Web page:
Electrophysiology tests

What are electrophysiology tests?

If there is still nothing to see on the Holter report and the cardiologist still suspects that you have a rhythm or conduction problem, he may also have electrophysiology tests carried out. This is the most accurate and reliable way of assessing the heart rhythm and diagnosing specific rhythm problems.


After discussion with your doctor, preparatory tests such as blood tests, an electrocardiogram or echocardiogram are arranged.

How are electrophysiology tests carried out?

Electrophysiology testing is a minimally invasive procedure. So it is not an operation. An electrophysiologist only needs a number of thin wires called catheters to carry out the tests. These catheters are inserted in a blood vessel in the groin crease and advanced as far as the heart. This allows the electrophysiologist to measure the electrical activity of the heart and also to regulate the heartbeat in the same way as a pacemaker does. Thanks to these measurements and pacing activities, the type and location of the rhythm problem can be worked out.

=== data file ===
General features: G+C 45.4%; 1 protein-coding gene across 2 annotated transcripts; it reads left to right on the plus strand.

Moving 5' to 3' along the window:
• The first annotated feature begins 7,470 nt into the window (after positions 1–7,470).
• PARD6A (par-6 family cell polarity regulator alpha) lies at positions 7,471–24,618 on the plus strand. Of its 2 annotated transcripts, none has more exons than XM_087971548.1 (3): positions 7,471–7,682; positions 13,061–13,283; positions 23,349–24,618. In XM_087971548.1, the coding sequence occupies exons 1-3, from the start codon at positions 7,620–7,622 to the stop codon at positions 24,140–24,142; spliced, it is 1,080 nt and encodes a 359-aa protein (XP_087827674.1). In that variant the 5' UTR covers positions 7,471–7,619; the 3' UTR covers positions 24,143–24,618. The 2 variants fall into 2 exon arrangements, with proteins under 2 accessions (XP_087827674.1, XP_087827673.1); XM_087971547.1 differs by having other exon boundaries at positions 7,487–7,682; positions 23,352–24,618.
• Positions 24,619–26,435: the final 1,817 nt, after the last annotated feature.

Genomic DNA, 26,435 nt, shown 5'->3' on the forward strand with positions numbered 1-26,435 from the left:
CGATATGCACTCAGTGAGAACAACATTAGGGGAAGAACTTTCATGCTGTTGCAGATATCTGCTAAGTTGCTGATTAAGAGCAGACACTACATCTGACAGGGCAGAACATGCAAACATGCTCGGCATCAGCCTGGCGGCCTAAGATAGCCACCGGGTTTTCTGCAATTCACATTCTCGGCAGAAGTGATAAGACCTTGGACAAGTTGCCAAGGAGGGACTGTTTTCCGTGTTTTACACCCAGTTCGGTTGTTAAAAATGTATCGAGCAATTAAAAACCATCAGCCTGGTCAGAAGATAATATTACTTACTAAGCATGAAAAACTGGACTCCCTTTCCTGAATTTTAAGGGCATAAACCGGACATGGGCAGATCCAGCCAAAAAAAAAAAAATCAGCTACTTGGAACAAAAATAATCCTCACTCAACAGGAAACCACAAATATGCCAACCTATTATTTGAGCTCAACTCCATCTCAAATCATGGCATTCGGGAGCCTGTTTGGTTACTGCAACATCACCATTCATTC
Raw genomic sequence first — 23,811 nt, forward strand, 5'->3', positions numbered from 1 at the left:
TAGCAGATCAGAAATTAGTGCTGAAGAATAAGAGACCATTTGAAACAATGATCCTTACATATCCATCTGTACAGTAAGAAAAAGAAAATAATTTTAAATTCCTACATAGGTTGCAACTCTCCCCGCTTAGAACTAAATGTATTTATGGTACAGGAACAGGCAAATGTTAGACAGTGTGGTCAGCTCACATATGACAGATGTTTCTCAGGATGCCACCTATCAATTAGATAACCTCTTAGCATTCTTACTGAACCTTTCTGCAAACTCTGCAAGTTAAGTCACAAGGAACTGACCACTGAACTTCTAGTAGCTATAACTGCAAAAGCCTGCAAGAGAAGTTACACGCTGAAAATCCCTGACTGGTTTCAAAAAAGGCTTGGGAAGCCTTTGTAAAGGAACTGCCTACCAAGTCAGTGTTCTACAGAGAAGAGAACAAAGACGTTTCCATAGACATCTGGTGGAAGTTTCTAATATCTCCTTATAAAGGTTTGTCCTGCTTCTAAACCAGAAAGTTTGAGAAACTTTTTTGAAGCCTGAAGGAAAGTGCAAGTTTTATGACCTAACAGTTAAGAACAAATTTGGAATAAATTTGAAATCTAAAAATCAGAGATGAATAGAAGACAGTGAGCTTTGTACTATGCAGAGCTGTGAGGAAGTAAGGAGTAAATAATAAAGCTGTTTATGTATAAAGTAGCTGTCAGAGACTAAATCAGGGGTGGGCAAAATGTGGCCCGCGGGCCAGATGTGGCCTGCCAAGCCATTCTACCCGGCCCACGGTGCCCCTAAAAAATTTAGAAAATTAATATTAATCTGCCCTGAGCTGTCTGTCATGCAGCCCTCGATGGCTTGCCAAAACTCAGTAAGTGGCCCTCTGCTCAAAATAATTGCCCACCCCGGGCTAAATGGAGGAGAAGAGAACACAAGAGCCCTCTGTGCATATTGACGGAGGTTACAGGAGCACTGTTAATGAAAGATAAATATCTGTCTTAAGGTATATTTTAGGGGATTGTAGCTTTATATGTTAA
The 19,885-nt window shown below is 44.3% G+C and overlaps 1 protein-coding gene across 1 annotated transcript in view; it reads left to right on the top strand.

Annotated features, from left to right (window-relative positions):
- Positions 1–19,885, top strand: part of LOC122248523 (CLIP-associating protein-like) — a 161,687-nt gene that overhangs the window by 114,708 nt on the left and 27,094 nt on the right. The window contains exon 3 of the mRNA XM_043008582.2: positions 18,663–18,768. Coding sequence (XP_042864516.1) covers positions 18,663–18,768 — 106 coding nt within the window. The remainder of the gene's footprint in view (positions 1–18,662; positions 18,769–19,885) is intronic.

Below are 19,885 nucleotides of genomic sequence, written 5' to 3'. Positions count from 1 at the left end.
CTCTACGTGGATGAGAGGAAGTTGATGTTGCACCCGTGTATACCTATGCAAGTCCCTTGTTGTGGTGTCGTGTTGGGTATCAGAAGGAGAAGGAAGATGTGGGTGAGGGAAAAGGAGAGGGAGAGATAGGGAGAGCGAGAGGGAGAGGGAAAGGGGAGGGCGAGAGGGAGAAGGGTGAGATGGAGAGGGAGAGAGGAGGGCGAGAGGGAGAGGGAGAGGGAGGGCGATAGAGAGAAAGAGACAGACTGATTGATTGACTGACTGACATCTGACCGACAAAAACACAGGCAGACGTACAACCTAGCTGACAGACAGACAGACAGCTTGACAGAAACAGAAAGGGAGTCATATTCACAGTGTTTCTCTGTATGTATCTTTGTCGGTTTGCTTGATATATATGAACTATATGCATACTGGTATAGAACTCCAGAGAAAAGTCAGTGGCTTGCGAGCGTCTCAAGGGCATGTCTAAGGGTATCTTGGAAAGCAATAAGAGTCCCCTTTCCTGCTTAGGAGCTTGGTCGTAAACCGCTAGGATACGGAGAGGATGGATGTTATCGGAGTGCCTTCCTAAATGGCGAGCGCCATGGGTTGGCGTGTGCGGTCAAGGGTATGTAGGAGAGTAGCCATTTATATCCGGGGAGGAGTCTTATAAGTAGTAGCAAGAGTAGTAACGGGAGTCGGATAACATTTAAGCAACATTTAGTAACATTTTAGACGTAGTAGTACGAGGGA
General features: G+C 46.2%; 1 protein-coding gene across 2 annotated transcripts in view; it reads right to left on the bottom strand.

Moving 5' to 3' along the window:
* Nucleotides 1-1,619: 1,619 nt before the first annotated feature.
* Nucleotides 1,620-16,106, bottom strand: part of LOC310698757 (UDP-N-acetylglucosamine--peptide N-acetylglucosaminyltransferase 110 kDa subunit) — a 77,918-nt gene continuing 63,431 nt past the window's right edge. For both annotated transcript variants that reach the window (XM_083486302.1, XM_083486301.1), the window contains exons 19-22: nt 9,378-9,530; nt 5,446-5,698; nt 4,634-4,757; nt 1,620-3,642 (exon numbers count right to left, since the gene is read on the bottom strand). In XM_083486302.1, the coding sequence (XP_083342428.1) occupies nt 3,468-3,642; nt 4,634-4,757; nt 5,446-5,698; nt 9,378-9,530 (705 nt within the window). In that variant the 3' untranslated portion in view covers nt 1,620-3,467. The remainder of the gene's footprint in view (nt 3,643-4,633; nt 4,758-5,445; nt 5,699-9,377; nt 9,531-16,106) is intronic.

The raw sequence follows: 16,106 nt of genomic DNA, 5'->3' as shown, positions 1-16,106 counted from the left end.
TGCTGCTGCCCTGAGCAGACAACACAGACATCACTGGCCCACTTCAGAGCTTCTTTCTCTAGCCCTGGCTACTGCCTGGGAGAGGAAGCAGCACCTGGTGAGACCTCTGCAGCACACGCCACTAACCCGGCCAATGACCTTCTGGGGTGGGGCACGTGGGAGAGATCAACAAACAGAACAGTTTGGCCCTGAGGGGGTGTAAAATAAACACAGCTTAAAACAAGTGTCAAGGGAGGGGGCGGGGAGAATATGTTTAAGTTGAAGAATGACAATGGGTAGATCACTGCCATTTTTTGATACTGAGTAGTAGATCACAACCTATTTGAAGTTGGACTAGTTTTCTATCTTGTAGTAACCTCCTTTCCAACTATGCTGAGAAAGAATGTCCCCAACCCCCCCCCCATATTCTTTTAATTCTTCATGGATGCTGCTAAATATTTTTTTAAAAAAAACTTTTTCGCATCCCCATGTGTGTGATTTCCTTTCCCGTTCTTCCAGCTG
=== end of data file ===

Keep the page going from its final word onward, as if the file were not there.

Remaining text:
You will probably feel palpitations during the tests, but that is completely normal during electrophysiology tests.


After the procedure the catheters will be removed and you must stay in bed for at least four hours to minimise the risk of bruising from the place where the catheters were inserted. If the needle has been inserted in an artery rather than a vein, you will need to remain lying down for longer.

Meanwhile the nurse will monitor your heart rhythm and blood pressure and the place where the needle was inserted in the groin (or neck) will be checked regularly.

When the nurse gives you permission to get up and after the doctor providing your treatment has discussed the results with you, you can go home. Meanwhile, if you have any questions or need information about practical formalities, you can talk to the lead nurse about this.

Back to work

You can usually resume your normal activities 24 hours after the test or treatment. If you were unfit for work before the test or treatment, you must discuss with the doctor when you can go back to work. For some patients the doctor can decide that going back to work is permanently impossible due to the nature of the problem.

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